Figure 4
Figure 4 Effect of Coptidis rhizoma extract on intestinal transit rate in normal mice and mice with gastrointestinal motility dysfunction. Intestinal transit rate (ITR) values were determined 30 min following the intragastric administration of an Evans blue solution to normal mice (A), to mice 30 min after the induction of acetic acid (B), and to mice 2 mo after the induction of streptozotocin (STZ) (C) with Coptidis rhizoma extract. Bars represent mean ± SE. aP < 0.05 vs control group. CTRL: Control; PF: Poncirus trifoliata Raf.
Figure 5
Figure 5 Effect of Rhei rhizoma extract on intestinal transit rate in normal mice and mice with gastrointestinal motility dysfunction. Intestinal transit rate (ITR) values were determined 30 min following the intragastric administration of an Evans blue solution to normal mice (A), to mice 30 min after the induction of acetic acid (B) and to mice 2 mo after the induction of streptozotocin (STZ) (C) with Rhei rhizoma extract. Bars represent mean ± SE. aP < 0.05 vs control group. CTRL: Control. PF: Poncirus trifoliata Raf.
Figure 6
Figure 6 Effect of Scutellariae radix extract on intestinal transit rate in normal mice and mice with gastrointestinal motility dysfunction. Intestinal transit rate (ITR) values were determined 30 min following intragastric administration of an Evans blue solution to normal mice (A), mice 30 min after the induction of acetic acid (B) and to mice 2 mo after the induction of streptozotocin (STZ) (C) with Scutellariae radix extract. Bars represent mean ± SE. aP < 0.05 vs control group. CTRL: Control. PF: Poncirus trifoliata Raf.
DISCUSSION

The purpose of the present study was to investigate the effects of SHXXT on GI motor function. The findings of this study indicate for the first time that SHXXT has potent prokinetic activity in normal and GMD mice. Although traditional oriental medicines have been widely used for the treatment of a variety of digestive dysfunctions, few studies have been conducted on their effects on GI motor functions. Fructus Aurantii, the unripe fruit of Citrus aurantium Linn (Rutaceae), is a Qi-regulating drug that is used in traditional Chinese medicine to improve GI function. Fructus Aurantii has been reported to enhance GI motility by altering 5-HT and vasoactive intestinal peptide expression levels in the rat GI tract[34]. Aqueous extracts from the dried mature fruits of Aurantii nobilis Pericarpium have been used in traditional folk medicine to treat GI motility disorders in South Korea, and have been suggested to be potential prokinetic agents for the prevention or alleviation of GMD in humans[29]. On the other hand, Crotonis Fructus is the mature fruit of Croton tiglium L. (Euphorbiaceae), and has been used for thousands of years in traditional Chinese medicine to treat GI diseases, such as constipation, abdominal pain, peptic ulcer, and intestinal inflammation. Crotonis Fructus has been reported to regulate GI motility via the activation of M3 muscarinic receptors and Ca2+ influx through L-type Ca2+ channels[35]. Atractylodes Japonica Koidz (Compositae) is commonly used to treat GI disorders in Korean traditional medicine. It specifically acts on the distal colon longitudinal muscles within the GI smooth muscles via the activation of acetylcholinergic muscarinic receptors[36]. Daikenchuto (TU-100) is a traditional Japanese (Kampo) medicine used to treat postoperative ileus, and it has been reported to increase GI motility by modulating cholinergic and serotonergic mechanisms. Furthermore, it was found to have beneficial effects on functional constipation and irritable bowel syndrome[37]. SHXXT was widely used to ameliorate the symptoms of GI disorders related to gastritis, gastric bleeding, peptic ulcers, and abnormal GI motility. In addition, SHXXT has gastric protective mechanisms and promotes gastric muscle relaxation. SHXXT has been reported to decrease phosphodiesterase activity and smooth muscle tone in the GI tract, and the extents of phosphodiesterase inhibition and smooth muscle relaxation were found to be more prominent in the lower GI tract[2,3].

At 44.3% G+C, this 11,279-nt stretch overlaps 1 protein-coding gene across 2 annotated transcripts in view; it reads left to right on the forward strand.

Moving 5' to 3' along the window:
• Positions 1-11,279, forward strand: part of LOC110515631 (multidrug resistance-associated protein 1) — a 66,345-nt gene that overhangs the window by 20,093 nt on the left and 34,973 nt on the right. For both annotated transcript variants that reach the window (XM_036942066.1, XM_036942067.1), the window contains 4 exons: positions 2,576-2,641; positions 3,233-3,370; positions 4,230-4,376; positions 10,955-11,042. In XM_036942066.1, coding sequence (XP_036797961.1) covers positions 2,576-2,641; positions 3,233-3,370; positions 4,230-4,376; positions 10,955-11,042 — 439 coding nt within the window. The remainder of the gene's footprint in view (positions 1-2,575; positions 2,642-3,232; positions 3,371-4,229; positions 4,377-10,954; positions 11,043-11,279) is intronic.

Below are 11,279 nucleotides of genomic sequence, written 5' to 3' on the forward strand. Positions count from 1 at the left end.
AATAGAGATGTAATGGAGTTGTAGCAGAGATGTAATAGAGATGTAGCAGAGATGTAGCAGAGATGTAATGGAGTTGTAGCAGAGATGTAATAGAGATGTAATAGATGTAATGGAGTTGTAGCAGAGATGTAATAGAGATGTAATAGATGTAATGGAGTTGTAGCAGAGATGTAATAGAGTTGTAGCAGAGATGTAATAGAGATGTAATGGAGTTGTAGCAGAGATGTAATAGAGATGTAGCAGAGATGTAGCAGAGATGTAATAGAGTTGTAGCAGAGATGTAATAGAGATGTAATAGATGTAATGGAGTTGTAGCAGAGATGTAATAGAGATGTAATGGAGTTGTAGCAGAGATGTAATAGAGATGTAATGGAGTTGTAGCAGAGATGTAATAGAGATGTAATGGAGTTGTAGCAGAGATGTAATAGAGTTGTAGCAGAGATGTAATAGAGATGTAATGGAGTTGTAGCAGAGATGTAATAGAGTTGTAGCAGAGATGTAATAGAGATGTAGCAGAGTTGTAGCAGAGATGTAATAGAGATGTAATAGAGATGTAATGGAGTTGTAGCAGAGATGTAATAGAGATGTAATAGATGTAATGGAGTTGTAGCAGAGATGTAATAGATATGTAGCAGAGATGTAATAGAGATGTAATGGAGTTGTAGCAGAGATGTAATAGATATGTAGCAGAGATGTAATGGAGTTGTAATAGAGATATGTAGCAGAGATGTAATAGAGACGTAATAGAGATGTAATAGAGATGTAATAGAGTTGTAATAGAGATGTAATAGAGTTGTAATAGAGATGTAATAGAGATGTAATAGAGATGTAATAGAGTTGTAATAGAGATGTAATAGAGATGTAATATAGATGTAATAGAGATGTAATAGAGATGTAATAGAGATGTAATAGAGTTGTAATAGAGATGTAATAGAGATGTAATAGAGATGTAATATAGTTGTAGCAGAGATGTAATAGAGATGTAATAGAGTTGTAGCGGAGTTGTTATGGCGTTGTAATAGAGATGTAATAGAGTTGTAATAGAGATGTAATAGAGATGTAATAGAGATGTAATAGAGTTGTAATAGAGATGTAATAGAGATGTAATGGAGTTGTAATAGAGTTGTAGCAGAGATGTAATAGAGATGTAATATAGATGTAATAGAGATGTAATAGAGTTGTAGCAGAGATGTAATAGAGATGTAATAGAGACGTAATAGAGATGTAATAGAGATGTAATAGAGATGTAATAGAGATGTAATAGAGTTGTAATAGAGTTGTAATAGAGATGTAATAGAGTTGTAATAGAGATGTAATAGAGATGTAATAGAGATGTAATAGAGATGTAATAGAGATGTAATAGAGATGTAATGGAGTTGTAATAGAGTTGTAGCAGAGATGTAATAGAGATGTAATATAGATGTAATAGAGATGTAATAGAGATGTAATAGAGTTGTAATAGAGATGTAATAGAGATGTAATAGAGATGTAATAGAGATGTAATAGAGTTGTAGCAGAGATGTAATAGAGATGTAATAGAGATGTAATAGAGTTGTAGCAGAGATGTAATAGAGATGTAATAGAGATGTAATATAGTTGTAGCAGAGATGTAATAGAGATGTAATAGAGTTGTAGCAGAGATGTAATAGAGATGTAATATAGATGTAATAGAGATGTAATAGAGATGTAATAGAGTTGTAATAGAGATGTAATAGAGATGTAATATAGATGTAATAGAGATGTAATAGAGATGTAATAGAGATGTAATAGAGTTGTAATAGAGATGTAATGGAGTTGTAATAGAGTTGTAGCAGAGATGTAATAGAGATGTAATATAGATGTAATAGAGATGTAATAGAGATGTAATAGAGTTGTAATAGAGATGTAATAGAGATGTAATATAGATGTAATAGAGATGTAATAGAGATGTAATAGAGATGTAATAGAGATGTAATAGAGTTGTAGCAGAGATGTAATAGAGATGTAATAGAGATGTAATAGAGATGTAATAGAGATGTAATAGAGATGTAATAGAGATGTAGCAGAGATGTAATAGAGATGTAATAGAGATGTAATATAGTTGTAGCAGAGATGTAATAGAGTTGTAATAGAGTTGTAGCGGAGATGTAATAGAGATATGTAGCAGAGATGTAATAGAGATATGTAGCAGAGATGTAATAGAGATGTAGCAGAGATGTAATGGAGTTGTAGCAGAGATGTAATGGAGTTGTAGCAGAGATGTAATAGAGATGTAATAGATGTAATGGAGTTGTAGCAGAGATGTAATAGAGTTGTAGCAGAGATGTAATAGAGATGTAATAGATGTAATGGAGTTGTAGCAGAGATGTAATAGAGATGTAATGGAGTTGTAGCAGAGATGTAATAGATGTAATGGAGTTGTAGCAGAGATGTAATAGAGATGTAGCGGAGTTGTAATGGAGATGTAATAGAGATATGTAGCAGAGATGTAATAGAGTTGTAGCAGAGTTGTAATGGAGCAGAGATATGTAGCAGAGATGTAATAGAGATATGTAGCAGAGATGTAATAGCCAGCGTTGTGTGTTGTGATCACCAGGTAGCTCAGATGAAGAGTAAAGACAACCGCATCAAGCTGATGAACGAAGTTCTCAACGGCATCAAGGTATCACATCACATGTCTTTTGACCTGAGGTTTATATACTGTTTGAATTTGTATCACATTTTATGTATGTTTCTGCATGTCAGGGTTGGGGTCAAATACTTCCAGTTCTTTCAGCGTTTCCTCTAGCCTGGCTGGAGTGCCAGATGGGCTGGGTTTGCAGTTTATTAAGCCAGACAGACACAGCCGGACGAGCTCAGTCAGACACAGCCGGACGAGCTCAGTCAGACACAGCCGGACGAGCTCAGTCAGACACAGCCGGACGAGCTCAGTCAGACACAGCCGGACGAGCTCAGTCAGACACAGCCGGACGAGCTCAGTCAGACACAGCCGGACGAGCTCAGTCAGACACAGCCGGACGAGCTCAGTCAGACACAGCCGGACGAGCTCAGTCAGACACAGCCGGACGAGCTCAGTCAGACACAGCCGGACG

In a previous study, SHXXT was found to regulate ICC pacemaker activity. Furthermore, Coptidis rhizome and Rhei rhizoma modulated ICC pacemaking activity, whereas Scutellariae radix had no effect[24]. In the present study, ITR was significantly and dose-dependently increased by SHXXT (0.1-1 g/kg) in normal mice; in GMD mice, ITR was significantly retarded vs normal mice. However, this retardation was significantly and dose-dependently inhibited by SHXXT (0.1-1 g/kg), demonstrating that SHXXT has a modulatory effect on GI motility.